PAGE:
Rabbi Shea Hecht brought attention to the fact that we are all updated on the fact that a crime took place, but we are never made aware of arrests made or cases solved. He brought up the idea of setting up a blotter in the new Crown Heights Newspaper with exactly such information.
Rabbi Hecht then added about the fact that it is such a hassle to fill out police reports, the amount of time it takes is much cheaper to just go and fix a broken car window and swallow the $100 loss and forget about the report. This leads people to believe that this is the reason for the statistics being down.
Mr. Vega responded that filing a report doesn’t always have to be filed right away; if you are in a hurry you can come back later and go down to the station house and fill the roper out there, even after fixing a broken window.
The murder of Reb Ephraim Klien HY”D was brought up, Mr. Vega responded that the 2nd year to his murder is coming up this February and Detective Sullivan is on the case, he said that there were rumors on the street about tips and information, all of which was checked and turned up no more information.
Rabbi Hecht also brought up the idea of putting up cameras around the neighborhood as a way of preventing crime and to help solve crimes once they occur. Mr. Vega said that there are currently a few places around Crown Heights where they employ cameras, but they are not constantly monitored and with the limited resources of the 71st Precinct they would not be able to blanket the community with security cameras.
One of the residences sitting on the meeting brought up the idea of putting up signs on privately owned cameras that they are being monitored by the police, bringing more criminal awareness and prevent crime.
Another attendee mentioned the fact that the Crown Heights Jewish community resides over two precincts, the 71st and the 77th, and when residence talk about the spike in crime they are referring to both precincts and that the stats are intertwined. Mr Vega stated that he speaks with the commanding officer of the 77th Precinct twice a week and he will bring it up with him, and raise the idea of having representatives from the 77th as well as the 71st attend the community meeting.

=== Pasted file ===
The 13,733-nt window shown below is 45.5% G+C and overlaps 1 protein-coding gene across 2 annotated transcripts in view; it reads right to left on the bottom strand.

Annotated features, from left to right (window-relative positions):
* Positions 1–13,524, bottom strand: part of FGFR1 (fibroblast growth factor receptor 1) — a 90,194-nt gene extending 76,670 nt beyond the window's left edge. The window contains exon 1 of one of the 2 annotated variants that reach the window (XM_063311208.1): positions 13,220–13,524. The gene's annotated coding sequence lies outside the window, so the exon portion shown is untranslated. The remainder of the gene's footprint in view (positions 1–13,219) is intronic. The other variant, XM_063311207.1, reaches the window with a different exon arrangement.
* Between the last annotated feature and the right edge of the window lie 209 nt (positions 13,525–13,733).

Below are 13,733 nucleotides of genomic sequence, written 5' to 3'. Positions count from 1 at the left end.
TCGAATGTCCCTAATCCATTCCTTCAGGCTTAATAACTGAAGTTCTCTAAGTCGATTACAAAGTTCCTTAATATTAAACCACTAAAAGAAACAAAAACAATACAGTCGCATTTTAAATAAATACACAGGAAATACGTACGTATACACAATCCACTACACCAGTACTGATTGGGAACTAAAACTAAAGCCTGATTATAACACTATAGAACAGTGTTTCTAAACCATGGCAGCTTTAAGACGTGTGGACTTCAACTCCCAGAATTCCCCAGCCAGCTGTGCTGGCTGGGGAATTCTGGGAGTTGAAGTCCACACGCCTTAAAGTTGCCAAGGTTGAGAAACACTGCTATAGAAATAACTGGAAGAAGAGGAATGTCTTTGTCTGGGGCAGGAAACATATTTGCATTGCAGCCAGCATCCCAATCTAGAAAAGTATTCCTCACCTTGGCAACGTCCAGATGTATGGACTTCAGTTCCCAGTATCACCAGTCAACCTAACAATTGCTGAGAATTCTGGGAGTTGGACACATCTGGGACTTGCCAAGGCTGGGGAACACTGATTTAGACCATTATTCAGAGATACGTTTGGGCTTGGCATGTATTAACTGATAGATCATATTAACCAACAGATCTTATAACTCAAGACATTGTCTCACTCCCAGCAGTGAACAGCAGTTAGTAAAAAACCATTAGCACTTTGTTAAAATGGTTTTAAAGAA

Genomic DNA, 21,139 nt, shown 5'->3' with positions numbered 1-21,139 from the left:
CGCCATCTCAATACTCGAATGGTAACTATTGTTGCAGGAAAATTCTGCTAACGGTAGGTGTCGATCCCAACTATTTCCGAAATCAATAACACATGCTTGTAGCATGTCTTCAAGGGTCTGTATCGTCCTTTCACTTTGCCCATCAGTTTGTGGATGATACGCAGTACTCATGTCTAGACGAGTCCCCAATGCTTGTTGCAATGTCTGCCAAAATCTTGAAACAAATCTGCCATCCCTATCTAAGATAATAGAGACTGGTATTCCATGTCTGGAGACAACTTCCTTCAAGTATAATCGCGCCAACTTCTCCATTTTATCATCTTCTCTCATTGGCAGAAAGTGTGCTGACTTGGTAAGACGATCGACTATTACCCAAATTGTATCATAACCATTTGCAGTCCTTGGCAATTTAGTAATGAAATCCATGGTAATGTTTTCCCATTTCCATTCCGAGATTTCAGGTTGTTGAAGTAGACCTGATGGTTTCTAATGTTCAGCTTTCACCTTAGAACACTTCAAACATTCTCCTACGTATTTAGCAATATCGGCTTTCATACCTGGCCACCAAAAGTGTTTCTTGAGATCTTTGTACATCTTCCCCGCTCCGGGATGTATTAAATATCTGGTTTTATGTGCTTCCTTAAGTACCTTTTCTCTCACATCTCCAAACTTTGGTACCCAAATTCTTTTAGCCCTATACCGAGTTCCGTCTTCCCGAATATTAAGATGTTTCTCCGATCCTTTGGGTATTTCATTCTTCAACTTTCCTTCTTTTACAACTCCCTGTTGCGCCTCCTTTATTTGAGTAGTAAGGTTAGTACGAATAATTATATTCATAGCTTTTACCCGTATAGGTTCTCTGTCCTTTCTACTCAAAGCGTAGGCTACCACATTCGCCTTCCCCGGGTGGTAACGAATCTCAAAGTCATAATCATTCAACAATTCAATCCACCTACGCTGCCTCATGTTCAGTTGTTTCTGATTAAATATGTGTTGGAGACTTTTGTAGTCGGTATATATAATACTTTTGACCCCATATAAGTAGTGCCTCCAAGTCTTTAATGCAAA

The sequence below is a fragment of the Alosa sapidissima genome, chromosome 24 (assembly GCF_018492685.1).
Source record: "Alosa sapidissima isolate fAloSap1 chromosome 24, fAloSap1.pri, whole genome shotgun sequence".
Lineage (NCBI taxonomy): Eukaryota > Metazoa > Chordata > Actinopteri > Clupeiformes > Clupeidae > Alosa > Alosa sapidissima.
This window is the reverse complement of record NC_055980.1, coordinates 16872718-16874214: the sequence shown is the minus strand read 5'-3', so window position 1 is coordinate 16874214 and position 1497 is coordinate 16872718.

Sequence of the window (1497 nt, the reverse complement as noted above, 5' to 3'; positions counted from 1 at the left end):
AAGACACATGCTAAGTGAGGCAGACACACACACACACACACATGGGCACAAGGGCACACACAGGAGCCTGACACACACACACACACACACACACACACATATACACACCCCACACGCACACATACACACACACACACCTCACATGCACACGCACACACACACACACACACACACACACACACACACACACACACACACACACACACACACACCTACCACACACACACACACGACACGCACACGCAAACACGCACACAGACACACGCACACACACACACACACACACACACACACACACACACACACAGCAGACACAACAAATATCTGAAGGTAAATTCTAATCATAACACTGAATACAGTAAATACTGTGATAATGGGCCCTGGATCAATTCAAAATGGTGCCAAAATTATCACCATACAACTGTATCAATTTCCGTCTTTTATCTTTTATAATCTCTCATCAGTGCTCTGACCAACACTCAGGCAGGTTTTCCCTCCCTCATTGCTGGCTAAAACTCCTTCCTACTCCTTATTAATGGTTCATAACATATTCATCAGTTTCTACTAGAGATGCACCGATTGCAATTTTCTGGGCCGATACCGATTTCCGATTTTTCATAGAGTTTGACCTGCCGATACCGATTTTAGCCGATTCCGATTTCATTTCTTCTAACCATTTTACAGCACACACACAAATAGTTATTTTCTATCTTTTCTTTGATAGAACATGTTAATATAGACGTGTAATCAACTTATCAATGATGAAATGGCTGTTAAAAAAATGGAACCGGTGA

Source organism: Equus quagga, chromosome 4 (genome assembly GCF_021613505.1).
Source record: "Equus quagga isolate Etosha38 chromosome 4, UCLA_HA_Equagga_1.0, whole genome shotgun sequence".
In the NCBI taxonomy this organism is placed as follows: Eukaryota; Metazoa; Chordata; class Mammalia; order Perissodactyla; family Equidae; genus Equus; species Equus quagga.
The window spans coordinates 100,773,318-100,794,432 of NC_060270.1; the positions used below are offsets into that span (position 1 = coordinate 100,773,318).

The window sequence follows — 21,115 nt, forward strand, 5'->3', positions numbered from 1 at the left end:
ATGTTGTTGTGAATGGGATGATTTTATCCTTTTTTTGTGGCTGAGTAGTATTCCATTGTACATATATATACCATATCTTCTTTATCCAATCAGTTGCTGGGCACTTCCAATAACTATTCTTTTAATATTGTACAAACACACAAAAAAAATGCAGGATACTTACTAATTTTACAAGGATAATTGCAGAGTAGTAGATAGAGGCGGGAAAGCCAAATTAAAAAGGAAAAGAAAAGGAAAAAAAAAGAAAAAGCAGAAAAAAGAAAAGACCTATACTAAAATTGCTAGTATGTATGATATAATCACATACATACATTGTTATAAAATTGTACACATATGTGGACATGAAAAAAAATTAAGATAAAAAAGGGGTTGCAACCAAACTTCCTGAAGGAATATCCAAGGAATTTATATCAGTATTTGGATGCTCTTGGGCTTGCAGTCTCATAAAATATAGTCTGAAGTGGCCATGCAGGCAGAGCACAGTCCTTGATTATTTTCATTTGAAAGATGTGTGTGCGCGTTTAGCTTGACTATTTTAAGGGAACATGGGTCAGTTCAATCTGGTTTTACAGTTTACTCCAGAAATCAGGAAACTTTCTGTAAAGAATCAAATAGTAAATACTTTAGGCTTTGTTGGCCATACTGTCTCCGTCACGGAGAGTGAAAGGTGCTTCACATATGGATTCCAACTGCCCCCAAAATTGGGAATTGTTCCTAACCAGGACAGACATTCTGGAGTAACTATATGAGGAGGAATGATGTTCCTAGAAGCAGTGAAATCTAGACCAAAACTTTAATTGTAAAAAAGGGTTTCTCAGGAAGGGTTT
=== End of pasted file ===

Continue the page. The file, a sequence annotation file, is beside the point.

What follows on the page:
CrownHeights.info brought up the fact that a lot of times the Police reports are not actually lost, but when a crime victim calls the precinct in order to get their Report Number, they are met by an unsympathetic and lazy person in the Report Room who does not bother nor put in the effort to pull up the police report, a matter which gives people the pretense to thinking that police are hiding and loosing police reports.
Mr. Issac Zellermaier raised the issues of police treatment, when a resident comes in to the precinct and has to wait together with the criminals to speak to speak to Police which gives the feeling that they feel wronged twice, an issues rampant with some of the way police officers treat victims.
Mr. Zellermaier added that sometimes at the scene of incidents emotions flare and confrontations may occur, he brought up the idea of a CPU Card, which essentially would be a business card with a phone number to the Community Policing Unit which they can call and complain or raise an issue they felt the officers weren’t receptive to.
Overall those gathered felt this to be a productive meeting, and expressed their hope that we can overcome the issues and really make Crown Heights a safe neighborhood.